I believe that hairdressing is a craft, and there are stages to a craft.
After getting basic licensing as required by the state, the journey begins. It starts with apprenticeship, this is a time when you are learning to work with your hands and learning to communicate with clients.
Apprenticeship only works if you have a mentor or a group of dedicated mentors with a clear path for you to follow. So the mentors need to have this all mapped out and present it objectively. If you skip this stage, I find that you will always be lacking some of your foundation. As an educator I encounter this nearly every week and can only say it is worth it to build that foundation at the beginning rather than, having to go back at a later date.
I agree with Gerard,as an educator and artist/stylist myself, I find that my internship days were indispensable to building a strong foundation for my career advancement.
There are four mental stages to learning any new skill ( the theory was developed at Gordon Training Institute by Noel Burch and also attributed to Abraham Maslow) the stages are mapped out below:
Stage One/ Unconscious Incompetence,this is the stage where individuals are unaware of how little they actually know when they are first learning a new skill. They are blissfully ignorant about the skill required on the subject in question.They don't know what they don't know.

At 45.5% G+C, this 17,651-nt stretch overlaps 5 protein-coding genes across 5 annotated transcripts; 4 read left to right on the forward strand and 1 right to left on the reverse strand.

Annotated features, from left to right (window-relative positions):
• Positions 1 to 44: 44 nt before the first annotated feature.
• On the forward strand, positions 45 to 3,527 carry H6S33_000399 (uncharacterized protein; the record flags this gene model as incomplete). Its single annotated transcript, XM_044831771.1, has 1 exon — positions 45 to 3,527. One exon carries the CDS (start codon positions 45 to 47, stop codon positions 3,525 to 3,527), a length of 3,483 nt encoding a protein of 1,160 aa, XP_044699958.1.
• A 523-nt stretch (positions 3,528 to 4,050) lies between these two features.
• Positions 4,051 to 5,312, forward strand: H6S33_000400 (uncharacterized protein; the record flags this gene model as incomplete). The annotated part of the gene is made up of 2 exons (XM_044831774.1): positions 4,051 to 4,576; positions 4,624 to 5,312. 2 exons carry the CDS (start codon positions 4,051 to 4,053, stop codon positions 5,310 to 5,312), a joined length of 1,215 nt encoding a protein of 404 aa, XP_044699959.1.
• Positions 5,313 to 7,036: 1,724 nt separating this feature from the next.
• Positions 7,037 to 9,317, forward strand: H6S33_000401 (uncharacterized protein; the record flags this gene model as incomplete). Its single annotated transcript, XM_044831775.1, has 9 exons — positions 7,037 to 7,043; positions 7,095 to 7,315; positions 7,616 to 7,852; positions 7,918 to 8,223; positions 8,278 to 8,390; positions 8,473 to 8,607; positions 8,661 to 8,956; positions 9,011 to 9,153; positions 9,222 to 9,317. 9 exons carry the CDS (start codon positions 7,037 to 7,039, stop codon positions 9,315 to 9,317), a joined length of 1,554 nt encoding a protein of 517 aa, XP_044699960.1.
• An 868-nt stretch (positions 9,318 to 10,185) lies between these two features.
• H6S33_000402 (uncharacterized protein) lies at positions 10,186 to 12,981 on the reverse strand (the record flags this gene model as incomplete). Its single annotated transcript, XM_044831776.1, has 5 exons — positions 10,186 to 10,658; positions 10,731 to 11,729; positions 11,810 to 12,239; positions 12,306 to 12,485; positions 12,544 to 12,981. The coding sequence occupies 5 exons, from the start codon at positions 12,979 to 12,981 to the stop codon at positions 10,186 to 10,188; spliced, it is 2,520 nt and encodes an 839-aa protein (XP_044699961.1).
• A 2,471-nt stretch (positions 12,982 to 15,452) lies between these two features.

Stage Two/ Consciously Incompetent ,this is the stage where the individual realizes how very little they know or they have a shallow understanding about the subject or skill they are interested in.This is also the stage where the individual begins to comprehend what new skills and knowledge they need to acquire to have mastery over the subject they are interested in advancing in.
Stage Three/ Conscious Competence, once the realization that learning certain skills will be required in order to achieve mastery over the subject of interest , the individual begins to concentrate on the performance of these new skills. This is where time and practice of the skill come into play.While concentrating on the performance of these new skills,activities or tools... The individual will find that skill or tools will eventually become automatic.
Stage Four/ Unconscious Competence, Eventually the skill will be utilized without the individual being consciously aware or having to think through the process beforehand.
This is the objective to reach this level of understanding or competence over a new skill.
In my opinion,this is where real innovation and creativity begin to emerge in the individual who is consciously seeking mastery or competence in their desired field.
I also agree with Gerard. In order to grow, you need to start with the right foundation, otherwise you will never be able to reach your true full potential. Interning is one of the most valuable experiences you will have in your career and one that should not be taken lightly. Observe closely and learn something new every single day! #JonReymanPro